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Discussion Starter · #1 ·
I've read #64 office bands can be used. Can someone show me a video how it's done. The majority of band attachment videos are not too good as the person's hands obscure the method. I have , after about 20 attempts, secured one fork with Bill's Smart Ties. Maybe I need to be throw it against the wall again. Very frustrating. I know, practice.
 

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I actually find that Bills Smart Ties are a little harder to use than a thin strip of rubber. What exactly is the problem you are experiencing?
 

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Discussion Starter · #4 ·
Using forceps I don't have enough smart tie left to grip it. I did succeed in getting one side done. Gonna try just a strip of rubber on the other no side. Thanks for replying.
 

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Discussion Starter · #5 ·
No big deal. I should have left it alone with the setup it had when I bought it from Bill Hays. At least it won't be as expensive as my foray into airguns. I have arthritis in my hands, back, shoulder.I'm 73 and was be looking for something I could shoot in my apartment. I'll sort it out eventually. Before I stuck my grubby hands on it I could at least hit the be Target be on the catch box. Now all I get are be fork hits. My cat loves to chase the ammo so it's not a complete waste of time. I'M a gun guy at heart anyway.
 

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One newbie to another, stop watching how-to videos! As you observed, they are usually filmed at a bad angle or the hands are obscuring the details. Keep in mind that these videos are often done by someone who has refined her/her technique with a lot of practice.

One senior to another, we lack the manual dexterity and the eye-hand coordination to band a slingshot "free-style." There is no way that you are going to band w/ one hand while holding the slingshot with the other. A clamp or a vise is your friend. If you do not have a clamp or a vise, try sitting on the handle w/ the forks protruding between your legs. Not a pretty picture, I admit. But, we do what we gotta do. I definitely need two hands to band.

A piece of paracord is the next essential item - try about 12 inches long and have it right next to you when you start banding,

I rely on #64 rubber bands for my banding needs. I would rather have more elastic than less elastic. Cut the rubber band so that it is a single long piece and use the entire long piece. Stretch it out several times. Run it around your forks at least once before you try to band. You may even run it around 2 times, to make sure that it is gripping the forks. Now, lay your band on the fork, on top of the rubber band and keeping the rubber band stretched, run it around several more times. You can now tuck the loose flap of the band up so that the next rubber band pass secures it. Lay a paracord loop perpendicular across the path of the rubber band for the last pass (or two passes - depending on how you band) then run the end of the rubber band through the paracord loop and pull on the other end to guide it through into a loop (for easy removal when you want to change bands).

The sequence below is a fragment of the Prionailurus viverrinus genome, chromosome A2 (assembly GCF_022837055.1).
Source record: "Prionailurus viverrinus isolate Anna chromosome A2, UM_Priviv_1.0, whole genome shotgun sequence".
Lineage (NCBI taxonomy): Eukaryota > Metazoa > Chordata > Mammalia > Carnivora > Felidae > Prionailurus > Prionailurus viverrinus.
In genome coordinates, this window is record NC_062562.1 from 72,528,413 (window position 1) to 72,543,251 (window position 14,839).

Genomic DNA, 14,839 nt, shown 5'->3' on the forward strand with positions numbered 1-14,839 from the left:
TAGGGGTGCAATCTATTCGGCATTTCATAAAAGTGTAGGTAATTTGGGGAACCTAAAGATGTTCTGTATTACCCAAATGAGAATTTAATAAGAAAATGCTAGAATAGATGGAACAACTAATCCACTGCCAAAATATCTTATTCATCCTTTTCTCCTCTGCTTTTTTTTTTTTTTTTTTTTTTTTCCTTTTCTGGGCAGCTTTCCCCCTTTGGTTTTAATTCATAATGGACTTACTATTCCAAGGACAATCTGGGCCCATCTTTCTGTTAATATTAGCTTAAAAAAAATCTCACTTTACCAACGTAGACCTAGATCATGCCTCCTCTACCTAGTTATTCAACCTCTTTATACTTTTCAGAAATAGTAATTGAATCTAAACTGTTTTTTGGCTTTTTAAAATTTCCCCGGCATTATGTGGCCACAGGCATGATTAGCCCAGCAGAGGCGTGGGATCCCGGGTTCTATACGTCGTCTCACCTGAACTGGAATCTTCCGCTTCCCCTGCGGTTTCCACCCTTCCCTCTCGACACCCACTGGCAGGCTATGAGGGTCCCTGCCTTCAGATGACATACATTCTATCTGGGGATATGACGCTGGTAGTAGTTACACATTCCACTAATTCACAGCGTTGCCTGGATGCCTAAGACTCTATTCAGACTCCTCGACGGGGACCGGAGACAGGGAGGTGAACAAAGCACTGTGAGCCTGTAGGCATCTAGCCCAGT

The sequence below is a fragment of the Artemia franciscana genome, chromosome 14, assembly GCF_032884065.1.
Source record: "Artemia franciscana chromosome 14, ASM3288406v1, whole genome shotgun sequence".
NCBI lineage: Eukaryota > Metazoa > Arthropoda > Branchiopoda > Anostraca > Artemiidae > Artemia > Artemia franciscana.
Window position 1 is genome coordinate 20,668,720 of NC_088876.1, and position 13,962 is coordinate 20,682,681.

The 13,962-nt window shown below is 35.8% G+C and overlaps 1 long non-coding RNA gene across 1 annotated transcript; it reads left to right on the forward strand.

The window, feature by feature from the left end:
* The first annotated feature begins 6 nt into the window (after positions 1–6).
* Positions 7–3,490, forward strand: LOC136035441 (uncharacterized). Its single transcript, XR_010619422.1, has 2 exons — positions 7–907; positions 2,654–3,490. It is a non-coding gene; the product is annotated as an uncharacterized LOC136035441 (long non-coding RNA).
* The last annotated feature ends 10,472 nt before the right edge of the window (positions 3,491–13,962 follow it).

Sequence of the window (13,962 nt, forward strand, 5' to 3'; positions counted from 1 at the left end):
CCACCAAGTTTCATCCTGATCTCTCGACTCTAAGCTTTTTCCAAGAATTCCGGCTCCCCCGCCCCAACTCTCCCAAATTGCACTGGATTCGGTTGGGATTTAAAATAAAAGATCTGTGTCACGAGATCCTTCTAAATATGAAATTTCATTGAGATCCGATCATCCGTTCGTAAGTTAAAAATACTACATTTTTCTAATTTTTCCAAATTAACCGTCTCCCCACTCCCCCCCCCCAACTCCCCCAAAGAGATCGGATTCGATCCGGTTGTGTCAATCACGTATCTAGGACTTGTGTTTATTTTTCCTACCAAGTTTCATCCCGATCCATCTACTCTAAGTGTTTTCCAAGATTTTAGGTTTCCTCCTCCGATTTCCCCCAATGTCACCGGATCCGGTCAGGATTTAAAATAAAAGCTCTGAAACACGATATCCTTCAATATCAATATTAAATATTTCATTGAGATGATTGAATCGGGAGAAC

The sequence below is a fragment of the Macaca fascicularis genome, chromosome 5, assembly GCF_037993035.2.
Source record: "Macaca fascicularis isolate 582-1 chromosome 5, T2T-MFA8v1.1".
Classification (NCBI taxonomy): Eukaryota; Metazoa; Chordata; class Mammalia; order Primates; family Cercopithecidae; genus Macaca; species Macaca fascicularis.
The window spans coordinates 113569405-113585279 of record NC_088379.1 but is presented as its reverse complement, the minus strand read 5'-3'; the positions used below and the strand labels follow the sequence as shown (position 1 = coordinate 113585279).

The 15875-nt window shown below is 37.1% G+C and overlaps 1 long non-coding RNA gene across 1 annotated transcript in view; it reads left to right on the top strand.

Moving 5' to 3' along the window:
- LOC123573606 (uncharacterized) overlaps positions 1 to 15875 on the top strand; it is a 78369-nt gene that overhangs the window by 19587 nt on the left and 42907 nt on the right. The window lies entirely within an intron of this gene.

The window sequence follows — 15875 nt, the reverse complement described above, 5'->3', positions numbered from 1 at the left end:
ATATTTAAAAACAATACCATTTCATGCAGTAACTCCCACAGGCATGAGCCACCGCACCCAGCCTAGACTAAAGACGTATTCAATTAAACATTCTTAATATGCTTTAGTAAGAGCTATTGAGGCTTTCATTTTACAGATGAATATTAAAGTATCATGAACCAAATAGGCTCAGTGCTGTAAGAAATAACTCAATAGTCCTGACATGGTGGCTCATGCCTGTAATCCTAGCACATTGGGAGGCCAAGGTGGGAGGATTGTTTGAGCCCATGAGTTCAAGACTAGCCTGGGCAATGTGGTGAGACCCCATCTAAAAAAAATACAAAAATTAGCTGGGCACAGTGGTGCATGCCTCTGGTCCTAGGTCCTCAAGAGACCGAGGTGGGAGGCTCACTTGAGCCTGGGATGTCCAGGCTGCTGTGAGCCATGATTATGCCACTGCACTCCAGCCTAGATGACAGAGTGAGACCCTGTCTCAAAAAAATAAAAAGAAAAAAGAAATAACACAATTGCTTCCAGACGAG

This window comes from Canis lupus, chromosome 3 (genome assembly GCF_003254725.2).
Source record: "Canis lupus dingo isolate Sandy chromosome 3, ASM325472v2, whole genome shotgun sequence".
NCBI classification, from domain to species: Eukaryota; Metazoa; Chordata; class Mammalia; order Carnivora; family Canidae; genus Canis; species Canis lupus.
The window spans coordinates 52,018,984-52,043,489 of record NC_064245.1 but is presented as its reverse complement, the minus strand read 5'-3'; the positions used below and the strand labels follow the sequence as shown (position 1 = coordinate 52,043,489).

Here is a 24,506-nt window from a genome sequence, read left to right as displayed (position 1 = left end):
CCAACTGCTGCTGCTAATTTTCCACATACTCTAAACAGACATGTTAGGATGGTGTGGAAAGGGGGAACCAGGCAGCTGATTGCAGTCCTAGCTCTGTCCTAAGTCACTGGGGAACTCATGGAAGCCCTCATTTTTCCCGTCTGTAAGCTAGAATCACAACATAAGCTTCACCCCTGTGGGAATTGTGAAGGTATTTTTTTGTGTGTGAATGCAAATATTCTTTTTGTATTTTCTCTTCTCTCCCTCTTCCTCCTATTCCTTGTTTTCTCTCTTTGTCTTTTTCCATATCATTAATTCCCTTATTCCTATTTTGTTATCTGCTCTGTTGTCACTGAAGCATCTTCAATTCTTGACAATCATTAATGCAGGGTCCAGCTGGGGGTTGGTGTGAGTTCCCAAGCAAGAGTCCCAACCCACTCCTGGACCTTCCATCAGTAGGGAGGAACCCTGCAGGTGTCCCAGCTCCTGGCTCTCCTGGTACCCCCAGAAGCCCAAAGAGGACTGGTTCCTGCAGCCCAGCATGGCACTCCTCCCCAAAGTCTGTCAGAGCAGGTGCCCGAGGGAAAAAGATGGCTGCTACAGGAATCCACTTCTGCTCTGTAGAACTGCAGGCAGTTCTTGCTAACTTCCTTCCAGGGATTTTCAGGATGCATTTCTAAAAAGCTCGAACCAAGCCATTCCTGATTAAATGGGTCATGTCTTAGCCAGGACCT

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Discussion Starter · #7 ·
One newbie to another, stop watching how-to videos! As you observed, they are usually filmed at a bad angle or the hands are obscuring the details. Keep in mind that these videos are often done by someone who has refined her/her technique with a lot of practice.

One senior to another, we lack the manual dexterity and the eye-hand coordination to band a slingshot "free-style." There is no way that you are going to band w/ one hand while holding the slingshot with the other. A clamp or a vise is your friend. If you do not have a clamp or a vise, try sitting on the handle w/ the forks protruding between your legs. Not a pretty picture, I admit. But, we do what we gotta do. I definitely need two hands to band.

A piece of paracord is the next essential item - try about 12 inches long and have it right next to you when you start banding,

I rely on #64 rubber bands for my banding needs. I would rather have more elastic than less elastic. Cut the rubber band so that it is a single long piece and use the entire long piece. Stretch it out several times. Run it around your forks at least once before you try to band. You may even run it around 2 times, to make sure that it is gripping the forks. Now, lay your band on the fork, on top of the rubber band and keeping the rubber band stretched, run it around several more times. You can now tuck the loose flap of the band up so that the next rubber band pass secures it. Lay a paracord loop perpendicular across the path of the rubber band for the last pass (or two passes - depending on how you band) then run the end of the rubber band through the paracord loop and pull on the other end to guide it through into a loop (for easy removal when you want to change bands).
Thanks, Blue Raja. I'll give it a shot tomorrow. You are right about watching videos. Those guys are young and have probably attached hundreds of bands. I'LL take be any of 'em to task with an M-14.